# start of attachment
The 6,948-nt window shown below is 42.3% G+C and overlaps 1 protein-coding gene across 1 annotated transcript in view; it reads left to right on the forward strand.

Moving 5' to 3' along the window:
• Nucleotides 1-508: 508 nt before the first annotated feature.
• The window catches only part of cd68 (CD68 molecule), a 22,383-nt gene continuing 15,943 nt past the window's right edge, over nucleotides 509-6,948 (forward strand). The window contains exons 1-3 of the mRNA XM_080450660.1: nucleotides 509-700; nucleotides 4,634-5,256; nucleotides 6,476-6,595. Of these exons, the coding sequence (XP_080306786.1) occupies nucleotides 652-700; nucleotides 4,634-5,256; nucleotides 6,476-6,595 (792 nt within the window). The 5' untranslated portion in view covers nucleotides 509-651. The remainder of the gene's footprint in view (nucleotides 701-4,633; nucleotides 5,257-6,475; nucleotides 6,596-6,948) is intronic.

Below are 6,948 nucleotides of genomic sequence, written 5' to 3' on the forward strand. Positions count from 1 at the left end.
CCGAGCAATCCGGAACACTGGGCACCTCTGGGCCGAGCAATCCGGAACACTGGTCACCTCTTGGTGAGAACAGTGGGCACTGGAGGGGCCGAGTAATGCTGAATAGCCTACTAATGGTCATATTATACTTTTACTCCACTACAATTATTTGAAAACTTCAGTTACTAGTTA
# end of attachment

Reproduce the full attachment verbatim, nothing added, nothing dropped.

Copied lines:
The 6,948-nt window shown below is 42.3% G+C and overlaps 1 protein-coding gene across 1 annotated transcript in view; it reads left to right on the forward strand.

Moving 5' to 3' along the window:
• Nucleotides 1-508: 508 nt before the first annotated feature.
• The window catches only part of cd68 (CD68 molecule), a 22,383-nt gene continuing 15,943 nt past the window's right edge, over nucleotides 509-6,948 (forward strand). The window contains exons 1-3 of the mRNA XM_080450660.1: nucleotides 509-700; nucleotides 4,634-5,256; nucleotides 6,476-6,595. Of these exons, the coding sequence (XP_080306786.1) occupies nucleotides 652-700; nucleotides 4,634-5,256; nucleotides 6,476-6,595 (792 nt within the window). The 5' untranslated portion in view covers nucleotides 509-651. The remainder of the gene's footprint in view (nucleotides 701-4,633; nucleotides 5,257-6,475; nucleotides 6,596-6,948) is intronic.

Below are 6,948 nucleotides of genomic sequence, written 5' to 3' on the forward strand. Positions count from 1 at the left end.
CCGAGCAATCCGGAACACTGGGCACCTCTGGGCCGAGCAATCCGGAACACTGGTCACCTCTTGGTGAGAACAGTGGGCACTGGAGGGGCCGAGTAATGCTGAATAGCCTACTAATGGTCATATTATACTTTTACTCCACTACAATTATTTGAAAACTTCAGTTACTAGTTA